The IYWD is deeply concerned about the resurfacing of acts of violence of that nature amidst a time when the organisation is investing intensively in awareness raising and putting in place community mechanisms to curb violence against women in some of the districts in the Province. Mashonaland Central keeps on the top on the prevalence rate of gender violence, which undisputedly affects women and children more. According to reports by the Ministry of Women’s Affairs Gender and Community Development of March 2013, Mash Central recorded 56% prevalence rate of gender violence against Matebeleland North’s lowest at 17%.  Tentative statistics by the same Ministry indicate a sharp increase in cases of violence against women to 88% in Mashonaland Central and still being the highest recorded. The IYWD is worried continuous eruptions of violence develop an unhealthy culture of violence and impunity that keeps putting lives of women and girls at risk. Violence also exacerbates the already high levels of poverty among the rural communities.

The IYWD has pleaded with the local police to diligently do their job and bring the perpetrators to book. At the same time the organisation appealed to the traditional leaders in the area to deal with the perpetrators as a way of castigating acts of violence in their area.

The IYWD is a civic, feminist organisation that promotes the participation of young women in decision making at all levels, and has through its work witnessed how violence against women continues to marginalise the young women’s voice. It is in that vein that the organisation is investing in efforts to curb all forms of violence against women and girls and in their localities.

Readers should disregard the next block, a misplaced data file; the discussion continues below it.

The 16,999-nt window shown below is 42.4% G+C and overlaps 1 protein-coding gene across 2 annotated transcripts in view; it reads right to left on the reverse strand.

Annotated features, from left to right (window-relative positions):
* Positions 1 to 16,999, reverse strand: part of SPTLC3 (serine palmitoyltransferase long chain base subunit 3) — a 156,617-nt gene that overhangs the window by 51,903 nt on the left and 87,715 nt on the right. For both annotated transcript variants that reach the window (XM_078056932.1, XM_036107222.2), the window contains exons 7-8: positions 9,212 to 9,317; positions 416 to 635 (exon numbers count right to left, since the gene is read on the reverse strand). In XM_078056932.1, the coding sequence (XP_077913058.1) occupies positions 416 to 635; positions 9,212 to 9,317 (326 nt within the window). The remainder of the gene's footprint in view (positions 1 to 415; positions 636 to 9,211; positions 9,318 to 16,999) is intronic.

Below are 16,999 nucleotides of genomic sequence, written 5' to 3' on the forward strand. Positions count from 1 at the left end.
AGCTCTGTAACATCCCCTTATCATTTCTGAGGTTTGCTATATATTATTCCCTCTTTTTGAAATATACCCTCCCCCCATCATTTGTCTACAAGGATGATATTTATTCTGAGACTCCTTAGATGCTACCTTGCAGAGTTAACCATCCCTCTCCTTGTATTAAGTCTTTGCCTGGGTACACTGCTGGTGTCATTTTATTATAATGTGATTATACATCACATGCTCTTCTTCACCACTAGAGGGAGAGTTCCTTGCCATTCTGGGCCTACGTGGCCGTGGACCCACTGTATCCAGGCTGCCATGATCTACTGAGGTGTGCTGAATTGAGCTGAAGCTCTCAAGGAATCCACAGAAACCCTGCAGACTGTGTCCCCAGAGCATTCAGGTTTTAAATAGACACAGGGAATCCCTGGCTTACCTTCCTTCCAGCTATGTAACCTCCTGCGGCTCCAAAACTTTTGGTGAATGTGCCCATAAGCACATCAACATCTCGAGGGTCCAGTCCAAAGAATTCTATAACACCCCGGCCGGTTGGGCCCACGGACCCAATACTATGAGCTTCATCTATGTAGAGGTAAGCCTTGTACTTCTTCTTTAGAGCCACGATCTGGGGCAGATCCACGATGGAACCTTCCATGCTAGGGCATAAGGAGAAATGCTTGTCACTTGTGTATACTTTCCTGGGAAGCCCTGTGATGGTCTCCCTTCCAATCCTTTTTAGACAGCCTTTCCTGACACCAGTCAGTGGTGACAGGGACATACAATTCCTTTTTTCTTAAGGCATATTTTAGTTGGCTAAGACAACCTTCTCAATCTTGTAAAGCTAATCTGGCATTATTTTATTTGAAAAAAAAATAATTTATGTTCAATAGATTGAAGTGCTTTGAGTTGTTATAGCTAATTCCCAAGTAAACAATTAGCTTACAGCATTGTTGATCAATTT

Stakeholders agree that ‘we all have a role’ to ensure improvement in social services delivery in rural and peri-urban communities

“It is very true the state of services delivery in our entire provincial locality, rural and urban areas is in a bad state and young women suffer the most both as recipients and caregivers in their families and communities. It is important that they actively take part in council chambers, WADCOs (Ward Development Committees) and VIDCOs (Village Development Committees) where decisions are made and influence local authorities priorities. ” these were remarks   by a representative from the office of the Minister of State and Provincial Affairs  at a stakeholders meeting to yesterday launch IYWD’s report on a Survey on Young Women’s Access to and Quality of Social Services.

The research findings which covered three basic services of water, sanitation and primary health care indicated how the unavailability of these services disadvantages especially young women and girls more in their communities. In most of the areas covered by the research young women and girls spend a lot of time in search of water instead of being in school and miss out participating in activities by civil society organisations to empower them .  As the IYWD launched the report, it sought commitment from the different stakeholders present to join hands with the organisation awareness raising, promoting practices that ameliorate the situation and most importantly ensure that young women and girls become part of decision makers on social services in their localities.